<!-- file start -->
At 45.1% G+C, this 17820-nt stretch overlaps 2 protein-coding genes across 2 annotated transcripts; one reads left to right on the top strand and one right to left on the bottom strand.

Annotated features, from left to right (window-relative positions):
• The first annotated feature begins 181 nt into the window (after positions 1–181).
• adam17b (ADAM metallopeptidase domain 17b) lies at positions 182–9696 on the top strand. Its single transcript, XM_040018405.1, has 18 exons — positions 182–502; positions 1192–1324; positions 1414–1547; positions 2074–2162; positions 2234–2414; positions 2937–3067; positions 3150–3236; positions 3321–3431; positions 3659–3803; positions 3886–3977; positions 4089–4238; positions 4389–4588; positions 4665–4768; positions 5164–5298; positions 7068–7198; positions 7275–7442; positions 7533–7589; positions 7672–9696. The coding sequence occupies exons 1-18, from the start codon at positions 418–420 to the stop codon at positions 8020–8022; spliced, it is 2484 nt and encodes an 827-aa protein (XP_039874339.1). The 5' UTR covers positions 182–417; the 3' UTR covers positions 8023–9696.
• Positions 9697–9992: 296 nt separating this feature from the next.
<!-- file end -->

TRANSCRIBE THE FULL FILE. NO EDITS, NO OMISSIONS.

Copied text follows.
At 45.1% G+C, this 17820-nt stretch overlaps 2 protein-coding genes across 2 annotated transcripts; one reads left to right on the top strand and one right to left on the bottom strand.

Annotated features, from left to right (window-relative positions):
• The first annotated feature begins 181 nt into the window (after positions 1–181).
• adam17b (ADAM metallopeptidase domain 17b) lies at positions 182–9696 on the top strand. Its single transcript, XM_040018405.1, has 18 exons — positions 182–502; positions 1192–1324; positions 1414–1547; positions 2074–2162; positions 2234–2414; positions 2937–3067; positions 3150–3236; positions 3321–3431; positions 3659–3803; positions 3886–3977; positions 4089–4238; positions 4389–4588; positions 4665–4768; positions 5164–5298; positions 7068–7198; positions 7275–7442; positions 7533–7589; positions 7672–9696. The coding sequence occupies exons 1-18, from the start codon at positions 418–420 to the stop codon at positions 8020–8022; spliced, it is 2484 nt and encodes an 827-aa protein (XP_039874339.1). The 5' UTR covers positions 182–417; the 3' UTR covers positions 8023–9696.
• Positions 9697–9992: 296 nt separating this feature from the next.